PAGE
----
Friday, June 24, 2011

2. The Forties: The Season Of Neo-Realism part two

by Ernesto G. Laura - Compiled by A.N.I.C.A. (National Association of Motion Pictures and Affiliated Industries) Rome, Italy - Edited by CIES Soc. Coop. r.1 (Institute for the Promotion of Italian Motion Pictures Abroad) Rome, Italy under the auspices of the Ministry of Tourism and Entertainment

Even so, as has now been made perfectly clear, Italian cinema cannot historically be divided into two neat division: Fascist-period films on the one side, neo-realism on the other. Many elements of the way films were made before were carried over into the post-war period, even in important works, if for no other reason that the artistic and technical personnel had remained pretty much the same. So it is easy to understand how, in an essentially dramatic and, indeed, tragic genre like neo-realism, the ingredients of comedy were not altogether lacking.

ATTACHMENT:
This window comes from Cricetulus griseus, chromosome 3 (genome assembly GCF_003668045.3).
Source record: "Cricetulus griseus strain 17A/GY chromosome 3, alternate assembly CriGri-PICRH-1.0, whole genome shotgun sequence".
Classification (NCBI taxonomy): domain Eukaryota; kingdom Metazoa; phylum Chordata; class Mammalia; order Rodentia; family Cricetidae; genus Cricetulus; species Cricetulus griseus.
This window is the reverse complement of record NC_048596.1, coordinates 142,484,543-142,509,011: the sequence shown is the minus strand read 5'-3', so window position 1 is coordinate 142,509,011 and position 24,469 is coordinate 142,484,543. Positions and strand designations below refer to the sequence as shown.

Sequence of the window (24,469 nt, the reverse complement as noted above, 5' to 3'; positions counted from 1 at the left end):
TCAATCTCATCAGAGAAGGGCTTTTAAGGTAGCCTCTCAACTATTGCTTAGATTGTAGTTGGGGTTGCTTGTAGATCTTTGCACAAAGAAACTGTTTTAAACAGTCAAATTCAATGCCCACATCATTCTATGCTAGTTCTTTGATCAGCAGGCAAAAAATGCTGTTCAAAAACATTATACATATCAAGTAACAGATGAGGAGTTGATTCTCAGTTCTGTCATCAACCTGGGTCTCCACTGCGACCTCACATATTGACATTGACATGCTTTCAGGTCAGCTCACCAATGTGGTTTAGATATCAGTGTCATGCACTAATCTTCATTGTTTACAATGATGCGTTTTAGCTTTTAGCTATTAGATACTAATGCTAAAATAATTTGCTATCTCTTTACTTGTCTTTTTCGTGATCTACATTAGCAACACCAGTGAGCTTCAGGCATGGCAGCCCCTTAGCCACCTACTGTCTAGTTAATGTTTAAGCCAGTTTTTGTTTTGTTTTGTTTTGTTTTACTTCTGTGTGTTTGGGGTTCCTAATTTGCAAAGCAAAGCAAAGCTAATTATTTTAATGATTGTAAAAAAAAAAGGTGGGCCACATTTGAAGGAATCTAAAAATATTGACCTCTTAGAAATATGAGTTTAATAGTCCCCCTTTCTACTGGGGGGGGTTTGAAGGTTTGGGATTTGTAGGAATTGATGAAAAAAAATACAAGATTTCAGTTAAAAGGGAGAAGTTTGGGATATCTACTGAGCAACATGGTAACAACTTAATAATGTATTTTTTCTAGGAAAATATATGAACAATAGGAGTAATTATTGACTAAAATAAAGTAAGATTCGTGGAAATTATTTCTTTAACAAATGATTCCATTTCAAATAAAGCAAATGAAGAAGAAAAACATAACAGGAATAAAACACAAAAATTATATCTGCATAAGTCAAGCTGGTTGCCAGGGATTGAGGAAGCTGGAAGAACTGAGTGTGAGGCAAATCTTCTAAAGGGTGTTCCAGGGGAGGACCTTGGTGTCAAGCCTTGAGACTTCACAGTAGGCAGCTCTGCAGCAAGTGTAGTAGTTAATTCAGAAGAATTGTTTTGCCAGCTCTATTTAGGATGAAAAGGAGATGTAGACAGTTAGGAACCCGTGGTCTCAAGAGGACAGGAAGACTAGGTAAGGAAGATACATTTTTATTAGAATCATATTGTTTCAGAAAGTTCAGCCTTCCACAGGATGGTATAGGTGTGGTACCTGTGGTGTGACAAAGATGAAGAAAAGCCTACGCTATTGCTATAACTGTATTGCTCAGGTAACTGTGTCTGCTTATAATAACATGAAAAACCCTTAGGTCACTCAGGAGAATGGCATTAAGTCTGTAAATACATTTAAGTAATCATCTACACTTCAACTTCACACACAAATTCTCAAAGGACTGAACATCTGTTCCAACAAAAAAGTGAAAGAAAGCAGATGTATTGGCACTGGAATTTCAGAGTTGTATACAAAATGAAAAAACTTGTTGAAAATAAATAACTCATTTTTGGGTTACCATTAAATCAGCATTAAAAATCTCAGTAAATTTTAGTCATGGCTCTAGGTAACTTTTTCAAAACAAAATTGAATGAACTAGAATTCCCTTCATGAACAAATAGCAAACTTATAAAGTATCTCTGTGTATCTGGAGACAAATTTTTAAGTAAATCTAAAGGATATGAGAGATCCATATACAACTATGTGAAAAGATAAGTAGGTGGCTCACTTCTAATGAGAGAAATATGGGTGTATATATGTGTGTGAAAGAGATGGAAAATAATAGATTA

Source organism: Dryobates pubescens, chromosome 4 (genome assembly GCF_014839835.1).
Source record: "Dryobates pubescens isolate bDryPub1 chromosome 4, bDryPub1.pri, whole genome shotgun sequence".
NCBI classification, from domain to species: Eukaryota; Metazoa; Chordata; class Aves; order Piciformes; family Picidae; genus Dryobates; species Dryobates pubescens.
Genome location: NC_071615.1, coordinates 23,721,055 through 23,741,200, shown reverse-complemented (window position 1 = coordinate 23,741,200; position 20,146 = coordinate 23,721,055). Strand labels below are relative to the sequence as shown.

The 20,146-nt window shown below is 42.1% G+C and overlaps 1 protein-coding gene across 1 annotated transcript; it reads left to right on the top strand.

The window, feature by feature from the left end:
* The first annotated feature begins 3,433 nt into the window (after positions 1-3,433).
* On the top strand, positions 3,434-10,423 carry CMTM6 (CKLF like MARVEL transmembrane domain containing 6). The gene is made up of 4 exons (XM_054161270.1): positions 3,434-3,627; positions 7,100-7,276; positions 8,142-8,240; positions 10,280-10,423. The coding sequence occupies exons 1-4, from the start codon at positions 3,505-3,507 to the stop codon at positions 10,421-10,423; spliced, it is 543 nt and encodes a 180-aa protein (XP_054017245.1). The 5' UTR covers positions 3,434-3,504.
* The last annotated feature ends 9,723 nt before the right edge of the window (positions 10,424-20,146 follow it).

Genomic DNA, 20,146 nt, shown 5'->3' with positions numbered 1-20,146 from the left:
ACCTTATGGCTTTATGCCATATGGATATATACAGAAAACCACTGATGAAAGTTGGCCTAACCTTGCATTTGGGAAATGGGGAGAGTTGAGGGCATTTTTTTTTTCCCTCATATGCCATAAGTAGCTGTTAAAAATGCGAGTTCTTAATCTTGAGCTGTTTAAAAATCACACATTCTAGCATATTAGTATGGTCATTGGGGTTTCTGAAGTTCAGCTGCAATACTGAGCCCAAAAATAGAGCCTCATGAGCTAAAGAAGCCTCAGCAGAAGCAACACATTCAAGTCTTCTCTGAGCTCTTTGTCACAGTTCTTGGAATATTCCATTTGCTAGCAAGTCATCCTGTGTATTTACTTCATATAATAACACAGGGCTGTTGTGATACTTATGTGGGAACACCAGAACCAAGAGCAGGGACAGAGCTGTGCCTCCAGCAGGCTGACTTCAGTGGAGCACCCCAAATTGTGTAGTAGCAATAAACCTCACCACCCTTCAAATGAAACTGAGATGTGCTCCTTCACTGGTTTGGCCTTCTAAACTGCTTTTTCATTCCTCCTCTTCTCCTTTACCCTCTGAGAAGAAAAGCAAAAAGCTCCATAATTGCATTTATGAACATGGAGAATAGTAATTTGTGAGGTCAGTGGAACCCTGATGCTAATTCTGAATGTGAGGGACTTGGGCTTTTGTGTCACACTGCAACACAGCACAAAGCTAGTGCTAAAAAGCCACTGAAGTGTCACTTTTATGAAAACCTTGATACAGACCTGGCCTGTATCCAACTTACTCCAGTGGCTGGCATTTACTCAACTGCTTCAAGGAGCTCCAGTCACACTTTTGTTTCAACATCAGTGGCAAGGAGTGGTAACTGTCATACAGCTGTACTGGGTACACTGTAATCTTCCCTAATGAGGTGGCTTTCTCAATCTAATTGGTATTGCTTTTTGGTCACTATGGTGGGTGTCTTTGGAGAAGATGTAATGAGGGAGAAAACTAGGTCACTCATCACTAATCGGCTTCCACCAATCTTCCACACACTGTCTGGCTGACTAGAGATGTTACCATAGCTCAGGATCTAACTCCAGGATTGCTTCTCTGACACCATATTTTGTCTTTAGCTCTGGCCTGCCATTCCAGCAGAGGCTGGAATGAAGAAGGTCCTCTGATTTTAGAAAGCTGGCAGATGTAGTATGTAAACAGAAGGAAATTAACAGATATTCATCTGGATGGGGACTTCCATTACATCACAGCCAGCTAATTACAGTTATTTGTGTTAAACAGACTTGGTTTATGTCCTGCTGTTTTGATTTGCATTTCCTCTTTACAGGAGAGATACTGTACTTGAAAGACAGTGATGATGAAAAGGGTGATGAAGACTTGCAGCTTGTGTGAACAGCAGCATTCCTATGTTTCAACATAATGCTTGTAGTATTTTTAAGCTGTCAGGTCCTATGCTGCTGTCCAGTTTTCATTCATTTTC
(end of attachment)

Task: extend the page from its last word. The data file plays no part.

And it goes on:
Take ROMA, CITTA APERTA [ROME, OPEN CITY], directed in 1945 by Roberto Rossellini (1906-1977). The great director manages to create a manifold image of a luminous city suddenly plunged into gloom by the Nazi occupation and the deplorable phenomenon of collaborationism. Rossellini shoots on the street, recreating, where it actually took place, a tragedy experienced barely yesterday, the scars of which are still painfully fresh in people's minds. He takes as a point of reference a parish priest, Don Morosini (the story is true), and the mother of a family who sees her man arrested and then tortured to death. Two characters meant to be the exact opposite of the "heros" of the traditional epic cinema and who could never be played by two "cute and glamorous" matinee idols, according to the rules of the star system. So Rossellini chose Aldo Fabrizi and Anna Magnani, the couple of CAMPO DE' FIORI and L'ULTIMA CARROZZELLA [THE LAST CARRIAGE], and carried their usual roles as popular comedy figures up and up, without a hitch, to the heights of tragedy. ROMA, CITTA APERTA [ROME, OPEN CITY] could not have existed without the triptych of comedies which Fabrizi and Magnani had previously appeared in. It was those films that got audiences used to leading actors who were neither glamorous, nor very young, to films shot outside, in the open, with real people, to the use of Roman dialect instead of the polished Italian of the professional actors. To be sure, ROMA, CITTA APERTA [ROME, OPEN CITY] is a masterpiece and the three films that preceded it were, instead, made for sheer entertainment, but the connecting thread between them is clear. Not only, but the presence among the script-writers of the same Federico Fellini of those films made it certain that the material of ROMA, CITTA APERTA [ROME, OPEN CITY] would be "alleviated" from time to time by a few light, but essential humorous touches.

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